Making the Ordinary, Extraordinary!
Every month we catch up with one of the talented creatives behind the beautiful products that we stock at Puggle Post. This is a chance to really get to know our creatives and find out how and why their designs came to life.
And this month we feature Antonia Pesenti (the one with the big grin in the photo!), architect, designer and illustrator of the children’s books Alphabetical Sydney and Numerical Street. What may at first seem to be “ordinary” representations of life in Sydney and Australia, Antonia’s illustrations are truly unique, with an uncanny ability to stir up childhood memories. Everyday life becomes quite extraordinary and that’s the magic of these publications. Both books are proving to be a staple on many children’s shelves, not to mention fantastic mementos for tourists who just can’t get enough of Sydney and its surrounds.
Hillary Bell and Antonia Pesenti (author and illustrator of two popular children’s books)
Where did you grow up?
After arriving in Australia aged 3 from France, I grew up between suburban Sydney and the south coast. Alphabetical Sydney is definitely a reflection of parts of my childhood; bindis, icy poles, Mr Whippy etc.
When you lived aboard, what did you miss most about Australia?
I lived in Paris for 8 years and missed a lot about Australia. The weather! And then the birds. Every time I came back to visit I couldn’t believe the beautiful coloured parrots and lorikeets that squawk in Sydney’s trees. Our books always have birds in them, from the Ibis to the Myna Bird.
What do you love illustrating that’s typically Australian?
I love to try and capture the feel of a place,rather than people. I love the city, and the beauty of the ordinary – where I find my inspiration. I love that Hilary (who is a playwright) and I connect about this…. I think it’s in part because we both lived overseas for so long that we are used to being strangers in a city, looking closely at what surrounds us.
When illustrating Alphabetical Sydney, did you find yourself taking an adventure around Sydney to places you may not have even been to?
Probably more re-visiting places I knew. I went to about 100 delicatessen/milk bars, many of which have closed since. I always took my kids with me and felt obliged to buy something each time. Every time I took out my camera the poor shopkeepers thought I was some kind of health inspector.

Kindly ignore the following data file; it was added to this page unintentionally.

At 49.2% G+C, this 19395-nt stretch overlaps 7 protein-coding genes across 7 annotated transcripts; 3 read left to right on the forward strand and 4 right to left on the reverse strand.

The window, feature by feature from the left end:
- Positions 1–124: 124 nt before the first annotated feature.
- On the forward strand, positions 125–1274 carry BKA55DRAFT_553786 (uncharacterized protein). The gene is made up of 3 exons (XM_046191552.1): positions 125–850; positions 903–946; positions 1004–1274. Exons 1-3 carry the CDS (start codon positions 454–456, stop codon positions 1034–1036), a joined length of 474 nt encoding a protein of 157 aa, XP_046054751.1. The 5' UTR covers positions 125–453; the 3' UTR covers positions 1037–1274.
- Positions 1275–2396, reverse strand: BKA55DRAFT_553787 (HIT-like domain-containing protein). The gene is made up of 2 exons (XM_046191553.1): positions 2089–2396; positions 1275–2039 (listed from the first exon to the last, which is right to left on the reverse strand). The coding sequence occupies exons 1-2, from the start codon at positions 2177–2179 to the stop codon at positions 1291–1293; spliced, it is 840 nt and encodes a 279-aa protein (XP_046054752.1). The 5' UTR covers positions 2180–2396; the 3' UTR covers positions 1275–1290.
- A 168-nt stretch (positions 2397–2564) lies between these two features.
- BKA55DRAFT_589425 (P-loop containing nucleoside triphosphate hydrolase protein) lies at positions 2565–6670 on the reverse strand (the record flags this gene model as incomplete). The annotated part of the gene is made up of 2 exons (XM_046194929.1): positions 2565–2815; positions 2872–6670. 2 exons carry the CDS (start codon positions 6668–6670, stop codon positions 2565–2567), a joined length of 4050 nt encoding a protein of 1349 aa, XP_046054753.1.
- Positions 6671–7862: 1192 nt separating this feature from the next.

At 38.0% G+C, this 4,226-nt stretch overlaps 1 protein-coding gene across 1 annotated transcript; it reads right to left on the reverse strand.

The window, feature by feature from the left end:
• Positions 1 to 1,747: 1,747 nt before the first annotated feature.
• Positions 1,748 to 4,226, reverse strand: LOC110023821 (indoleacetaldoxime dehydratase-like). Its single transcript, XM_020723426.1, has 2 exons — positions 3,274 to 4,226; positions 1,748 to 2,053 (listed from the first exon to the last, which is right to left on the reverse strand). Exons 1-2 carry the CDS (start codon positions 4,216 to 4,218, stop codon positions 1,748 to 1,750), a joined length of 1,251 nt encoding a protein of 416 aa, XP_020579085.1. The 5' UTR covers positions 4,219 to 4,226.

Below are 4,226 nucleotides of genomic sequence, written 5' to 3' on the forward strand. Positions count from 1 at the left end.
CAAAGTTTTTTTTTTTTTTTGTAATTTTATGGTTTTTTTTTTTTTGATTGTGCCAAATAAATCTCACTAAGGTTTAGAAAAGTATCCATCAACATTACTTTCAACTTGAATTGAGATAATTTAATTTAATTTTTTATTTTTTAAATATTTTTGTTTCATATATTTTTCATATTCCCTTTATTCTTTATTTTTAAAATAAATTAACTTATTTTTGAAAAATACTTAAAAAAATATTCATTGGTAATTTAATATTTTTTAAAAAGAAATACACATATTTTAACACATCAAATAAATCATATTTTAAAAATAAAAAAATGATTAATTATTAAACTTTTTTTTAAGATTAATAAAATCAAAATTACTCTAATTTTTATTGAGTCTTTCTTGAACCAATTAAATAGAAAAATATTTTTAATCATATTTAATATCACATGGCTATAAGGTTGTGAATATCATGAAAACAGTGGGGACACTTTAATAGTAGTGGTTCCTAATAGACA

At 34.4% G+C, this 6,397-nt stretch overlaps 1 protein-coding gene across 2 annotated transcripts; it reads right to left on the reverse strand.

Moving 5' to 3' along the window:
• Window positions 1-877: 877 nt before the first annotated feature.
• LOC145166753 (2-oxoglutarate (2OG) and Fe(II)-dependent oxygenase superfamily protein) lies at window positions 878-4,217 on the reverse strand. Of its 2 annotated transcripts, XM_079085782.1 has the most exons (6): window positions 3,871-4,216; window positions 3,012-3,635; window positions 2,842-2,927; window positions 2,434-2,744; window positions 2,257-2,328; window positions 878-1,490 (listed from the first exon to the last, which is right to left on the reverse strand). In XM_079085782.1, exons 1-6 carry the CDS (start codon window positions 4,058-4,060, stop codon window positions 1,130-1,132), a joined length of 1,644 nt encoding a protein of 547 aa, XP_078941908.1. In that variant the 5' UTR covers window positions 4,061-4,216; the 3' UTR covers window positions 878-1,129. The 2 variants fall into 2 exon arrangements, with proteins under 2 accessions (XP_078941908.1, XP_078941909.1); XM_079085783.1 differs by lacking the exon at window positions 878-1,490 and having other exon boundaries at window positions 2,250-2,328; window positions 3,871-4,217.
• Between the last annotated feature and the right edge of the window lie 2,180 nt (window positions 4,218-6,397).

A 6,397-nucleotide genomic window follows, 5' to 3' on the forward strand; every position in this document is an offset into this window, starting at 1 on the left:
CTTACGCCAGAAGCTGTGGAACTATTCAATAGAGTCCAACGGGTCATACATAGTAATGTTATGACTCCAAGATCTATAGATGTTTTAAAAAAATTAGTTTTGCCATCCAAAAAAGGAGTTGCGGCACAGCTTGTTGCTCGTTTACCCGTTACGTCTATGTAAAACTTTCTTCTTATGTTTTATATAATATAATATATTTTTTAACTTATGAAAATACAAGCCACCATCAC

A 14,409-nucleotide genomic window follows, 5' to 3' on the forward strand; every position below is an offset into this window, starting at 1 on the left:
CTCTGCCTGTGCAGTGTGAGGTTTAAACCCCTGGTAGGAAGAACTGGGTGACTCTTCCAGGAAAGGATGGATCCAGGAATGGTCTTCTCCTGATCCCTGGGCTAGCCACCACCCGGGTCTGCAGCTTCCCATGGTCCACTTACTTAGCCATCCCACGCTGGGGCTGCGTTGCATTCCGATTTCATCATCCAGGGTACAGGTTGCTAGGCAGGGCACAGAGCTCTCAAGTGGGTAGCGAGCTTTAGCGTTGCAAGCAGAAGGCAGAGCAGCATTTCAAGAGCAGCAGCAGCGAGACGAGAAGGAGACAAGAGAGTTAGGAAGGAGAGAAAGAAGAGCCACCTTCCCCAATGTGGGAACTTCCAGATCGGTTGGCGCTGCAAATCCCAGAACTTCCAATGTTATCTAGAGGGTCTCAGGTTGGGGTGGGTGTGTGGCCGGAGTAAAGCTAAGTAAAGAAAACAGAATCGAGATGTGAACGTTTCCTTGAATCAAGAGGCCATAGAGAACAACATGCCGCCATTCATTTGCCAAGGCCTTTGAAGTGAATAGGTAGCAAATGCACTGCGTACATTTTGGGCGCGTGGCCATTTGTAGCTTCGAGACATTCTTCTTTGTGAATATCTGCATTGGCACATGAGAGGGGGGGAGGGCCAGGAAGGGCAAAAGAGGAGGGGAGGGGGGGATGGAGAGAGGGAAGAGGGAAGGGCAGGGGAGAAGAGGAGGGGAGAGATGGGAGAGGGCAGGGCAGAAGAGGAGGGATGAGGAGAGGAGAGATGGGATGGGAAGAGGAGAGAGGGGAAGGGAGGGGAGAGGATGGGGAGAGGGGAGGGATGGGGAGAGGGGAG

In your opinion, what is one of Sydney’s best kept secrets?
There are so many. I love Ballast Point Park, Redleaf pool, all our beautiful ocean pools.
What’s your favourite illustrative spread in Numerical Street?
I love the colours and feel of the Keys Cut spread, number 12. These shops are small but always so jammed. In this case, with 12 of everything (shoes, padlocks, trophies, and medals).
There’s a real sense of multi-cultural Australia in Numerical Street – where do you think this stems from?
Hilary and I were really trying to capture the feel of ordinary Australian shopping street, the ones we walk down every day, almost without seeing them anymore. We visited so many of these streets and their shops, the 12 shops of Numerical Street were inspired by cake shops in the Blue mountains, upholsterers in Hurlstone Park, a hairdresser in Croydon, and a butcher in Moruya. Sadly our lively streets are disappearing too, many of the shops we visited and photographed during the 2 years we worked on the book have since closed.
You’ve attended various writers festivals and had your work exhibited but you still seem very involved at grass-roots level with children – visiting schools and being involved with Book Week. Why is this so important to you?
Kids are our audiences, and they have a lot to say, especially about place. They are much better at being in the moment than we are, they are always looking closely at what is around them. They know what kookaburra feathers look like, and how splotchy the tablecloth is after YumCha. And they really love books that engage with their observations.
We’d love to see more Australian based picture books. Do you have plans for more books or exciting projects you can tell us about?
Hilary and I have just started working on a new book, which feels very Australian. Think chlorine and the smell of sausage rolls. I have my first solo book coming out this year too, very bright and graphic which is for younger kids.
And finally, what does Modern Australiana mean to you?
I think it means capturing the unique qualities of Australia, without resorting to cliches. Looking beyond the tourist attractions to the quiet poetry of an Australian childhood.
Thank you Antonia Pesenti
for sharing your story and providing the photos x